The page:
Negatively charged silver nanoparticles with potent antibacterial activity and reduced toxicity for pharmaceutical preparations
Received 16 November 2016
Accepted for publication 14 January 2017
Published 31 March 2017 Volume 2017:12 Pages 2517—2530
Checked for plagiarism Yes
Review by Single-blind
Peer reviewer comments 4
Editor who approved publication: Prof. Dr. Thomas Webster
Lucia Salvioni,1 Elisabetta Galbiati,1 Veronica Collico,1 Giulia Alessio,1 Svetlana Avvakumova,1 Fabio Corsi,2,3 Paolo Tortora,1 Davide Prosperi,1 Miriam Colombo1
1Nanobiolab, Department of Biotechnology and Bioscience, University of Milano-Bicocca, 2Biological and Clinical Science Department, University of Milan, Milano, 3Surgery Department, Breast Unit, IRCCS S Maugeri Foundation, Pavia, Italy
Background: The discovery of new solutions with antibacterial activity as efficient and safe alternatives to common preservatives (such as parabens) and to combat emerging infections and drug-resistant bacterial pathogens is highly expected in cosmetics and pharmaceutics. Colloidal silver nanoparticles (NPs) are attracting interest as novel effective antimicrobial agents for the prevention of several infectious diseases.
Methods: Water-soluble, negatively charged silver nanoparticles (AgNPs) were synthesized by reduction with citric and tannic acid and characterized by transmission electron microscopy, dynamic light scattering, zeta potential, differential centrifuge sedimentation, and ultraviolet–visible spectroscopy. AgNPs were tested with model Gram-negative and Gram-positive bacteria in comparison to two different kinds of commercially available AgNPs.
Results: In this work, AgNPs with higher antibacterial activity compared to the commercially available colloidal silver solutions were prepared and investigated. Bacteria were plated and the antibacterial activity was tested at the same concentration of silver ions in all samples. The AgNPs did not show any significant reduction in the antibacterial activity for an acceptable time period. In addition, AgNPs were transferred to organic phase and retained their antibacterial efficacy in both aqueous and nonaqueous media and exhibited no toxicity in eukaryotic cells.
Conclusion: We developed AgNPs with a 20 nm diameter and negative zeta potential with powerful antibacterial activity and low toxicity compared to currently available colloidal silver, suitable for cosmetic preservatives and pharmaceutical preparations administrable to humans and/or animals as needed.
Keywords: silver nanoparticles, antibacterial activity, long-term effect, nanoparticle toxicity, phase transfer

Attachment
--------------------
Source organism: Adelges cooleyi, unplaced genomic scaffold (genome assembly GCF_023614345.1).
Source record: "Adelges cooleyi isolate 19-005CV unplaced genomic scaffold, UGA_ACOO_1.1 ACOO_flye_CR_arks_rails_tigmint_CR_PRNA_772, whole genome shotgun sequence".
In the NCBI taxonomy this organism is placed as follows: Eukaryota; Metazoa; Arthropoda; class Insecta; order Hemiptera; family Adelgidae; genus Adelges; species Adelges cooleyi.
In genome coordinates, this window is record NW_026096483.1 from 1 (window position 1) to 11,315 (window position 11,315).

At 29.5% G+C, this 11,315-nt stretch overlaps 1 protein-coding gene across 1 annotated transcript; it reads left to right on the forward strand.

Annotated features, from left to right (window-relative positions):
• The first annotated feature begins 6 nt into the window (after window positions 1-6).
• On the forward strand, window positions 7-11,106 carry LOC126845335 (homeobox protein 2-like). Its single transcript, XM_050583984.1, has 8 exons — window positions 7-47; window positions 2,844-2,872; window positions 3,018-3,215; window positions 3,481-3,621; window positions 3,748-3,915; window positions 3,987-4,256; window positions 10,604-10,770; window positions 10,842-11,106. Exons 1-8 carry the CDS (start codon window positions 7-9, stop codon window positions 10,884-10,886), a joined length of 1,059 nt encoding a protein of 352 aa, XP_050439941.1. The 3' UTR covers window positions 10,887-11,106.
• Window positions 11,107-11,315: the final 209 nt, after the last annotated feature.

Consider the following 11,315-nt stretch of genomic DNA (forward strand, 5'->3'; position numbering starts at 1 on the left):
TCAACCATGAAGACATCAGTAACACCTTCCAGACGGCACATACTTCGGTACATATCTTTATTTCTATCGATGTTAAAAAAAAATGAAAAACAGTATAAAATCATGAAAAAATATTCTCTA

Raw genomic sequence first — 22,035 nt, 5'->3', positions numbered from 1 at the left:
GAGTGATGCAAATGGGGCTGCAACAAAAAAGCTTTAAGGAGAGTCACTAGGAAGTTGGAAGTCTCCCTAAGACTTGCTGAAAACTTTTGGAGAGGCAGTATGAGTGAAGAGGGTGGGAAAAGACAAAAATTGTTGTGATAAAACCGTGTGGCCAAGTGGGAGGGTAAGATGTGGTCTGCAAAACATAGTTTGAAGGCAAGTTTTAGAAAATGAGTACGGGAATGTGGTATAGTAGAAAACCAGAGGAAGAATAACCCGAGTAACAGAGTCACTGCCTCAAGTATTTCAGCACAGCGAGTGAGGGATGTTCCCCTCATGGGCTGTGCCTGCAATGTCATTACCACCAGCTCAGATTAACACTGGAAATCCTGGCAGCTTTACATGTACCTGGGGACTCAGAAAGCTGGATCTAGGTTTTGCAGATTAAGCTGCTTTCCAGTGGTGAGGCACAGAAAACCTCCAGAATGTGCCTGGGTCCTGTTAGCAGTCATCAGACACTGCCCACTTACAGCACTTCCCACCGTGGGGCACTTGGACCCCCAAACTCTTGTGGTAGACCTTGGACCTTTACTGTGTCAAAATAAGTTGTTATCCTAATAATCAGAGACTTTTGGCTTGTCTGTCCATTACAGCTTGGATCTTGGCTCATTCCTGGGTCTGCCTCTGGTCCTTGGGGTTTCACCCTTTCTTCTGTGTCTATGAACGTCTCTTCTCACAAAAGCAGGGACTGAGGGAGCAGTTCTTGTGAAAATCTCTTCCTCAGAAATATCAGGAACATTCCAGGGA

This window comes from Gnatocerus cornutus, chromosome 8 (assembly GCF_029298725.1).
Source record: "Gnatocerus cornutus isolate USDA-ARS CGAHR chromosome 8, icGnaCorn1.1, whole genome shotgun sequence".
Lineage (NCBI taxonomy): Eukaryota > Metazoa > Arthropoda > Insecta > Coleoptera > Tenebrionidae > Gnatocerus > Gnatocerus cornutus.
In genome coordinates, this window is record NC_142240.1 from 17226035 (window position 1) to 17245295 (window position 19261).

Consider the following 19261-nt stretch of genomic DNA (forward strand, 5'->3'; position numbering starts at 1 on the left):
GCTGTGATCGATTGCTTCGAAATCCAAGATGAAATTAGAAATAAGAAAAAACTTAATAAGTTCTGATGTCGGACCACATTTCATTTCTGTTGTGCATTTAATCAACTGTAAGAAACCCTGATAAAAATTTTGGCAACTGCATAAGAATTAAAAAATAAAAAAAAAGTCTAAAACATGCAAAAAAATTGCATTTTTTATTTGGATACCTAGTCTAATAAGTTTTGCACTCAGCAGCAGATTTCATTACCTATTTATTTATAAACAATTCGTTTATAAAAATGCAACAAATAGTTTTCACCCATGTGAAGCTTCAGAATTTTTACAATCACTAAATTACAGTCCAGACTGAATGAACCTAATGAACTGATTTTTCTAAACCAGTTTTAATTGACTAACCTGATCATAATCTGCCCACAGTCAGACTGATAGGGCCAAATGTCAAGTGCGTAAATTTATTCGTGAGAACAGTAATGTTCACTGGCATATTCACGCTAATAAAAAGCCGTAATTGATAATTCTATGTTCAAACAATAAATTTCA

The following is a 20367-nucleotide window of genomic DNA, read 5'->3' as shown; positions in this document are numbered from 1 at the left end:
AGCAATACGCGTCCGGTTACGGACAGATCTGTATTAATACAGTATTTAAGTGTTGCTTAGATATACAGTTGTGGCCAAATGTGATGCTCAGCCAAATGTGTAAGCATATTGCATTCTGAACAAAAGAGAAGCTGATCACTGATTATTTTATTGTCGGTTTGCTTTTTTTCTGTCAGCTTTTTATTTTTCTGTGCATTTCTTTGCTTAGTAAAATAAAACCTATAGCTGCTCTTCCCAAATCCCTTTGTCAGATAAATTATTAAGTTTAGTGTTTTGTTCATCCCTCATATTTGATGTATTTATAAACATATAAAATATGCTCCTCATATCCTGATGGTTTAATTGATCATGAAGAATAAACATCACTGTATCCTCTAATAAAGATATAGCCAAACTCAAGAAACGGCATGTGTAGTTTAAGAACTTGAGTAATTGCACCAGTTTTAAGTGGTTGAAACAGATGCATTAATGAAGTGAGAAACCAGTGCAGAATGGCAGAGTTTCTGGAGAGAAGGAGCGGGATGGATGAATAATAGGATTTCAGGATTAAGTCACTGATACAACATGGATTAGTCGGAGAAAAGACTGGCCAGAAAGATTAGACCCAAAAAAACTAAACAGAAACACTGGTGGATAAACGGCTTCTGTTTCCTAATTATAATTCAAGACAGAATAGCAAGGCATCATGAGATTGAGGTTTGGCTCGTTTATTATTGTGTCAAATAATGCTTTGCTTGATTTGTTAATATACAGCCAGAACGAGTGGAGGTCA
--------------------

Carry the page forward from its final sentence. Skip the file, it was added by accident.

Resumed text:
The discovery and introduction of antibiotics was one of the greatest conquests in the history of medicine considerably contributing to improve the average life expectancy of the world population.1 However, the increasing misuse and abuse of antibacterial agents has led to resistance and cross-resistance. Indeed, most pathogenic bacteria become resistant with time to the action of antibiotics.2,3 This effect represents a paramount medical problem so that new molecules and compounds with high and persistent antibacterial activity are required to face the challenge of emerging infections and the global spread of drug-resistant microbial pathogens.4
In addition to the treatment of infections, novel preservatives are essential in pharmaceutical and cosmetic areas as an alternative solution to the widely used esters of p-hydroxybenzoic acid (parabens).5 Despite their potent antimicrobial action, parabens are known to bind to human estrogen receptors, although with lower affinity compared to estradiol, potentially leading to undesired side effects, including acting as promoters of breast cancer.6,7 For these reasons, the use of nontraditional antibacterial compounds is assuming increasing relevance.8 Taking advantage of the bacteria sensitivity to silver ions,9 colloidal silver nanoparticles (CSNPs) have emerged as a novel class of potential antimicrobial agents for the treatment of different infectious diseases, including antibiotic-resistant pathogens, and have been assessed in vitro as well as in animal.10
Due to its unique chemical properties, silver is broadly utilized in several different fields, for example, optics and photonics, electron microscopy, catalysis, and biology; silver is found in everyday products such as computers, cell phones, vacuum cleaners, filters for water and air, textile products, and due to the antibacterial and antimicrobial properties, also in deodorants, soaps, toothbrushes, and toothpaste.11 Silver, in the form of silver ions or nanoparticles (NPs), has been used for centuries against various diseases and, in particular, for its strong antiseptic and antimicrobial efficacy against both Gram-positive and Gram-negative bacteria associated with low toxicity. Although the antimicrobial mechanism of action of silver ions has not been fully elucidated yet and remains controversial, evidence of their activity in the inhibition of the enzyme respiratory system, in the alteration of the microbial DNA, and in the cell wall degradation has been provided.12 Moreover, silver nanoparticles (AgNPs) exhibit a broad spectrum of actions against morphologically and metabolically different microorganisms.13 The differences in using AgNPs and silver ions as salts are essentially associated to a unique character of the NPs in biological systems, which allows us to assume the occurrence of effective interactions with bacterial membranes and sustained intracellular release of silver ions. In particular, the chemical–physical properties of AgNPs allow for their interaction with the surface of the bacterial cell by altering the structure therein, thus favoring its permeability and subsequent cell death.4,13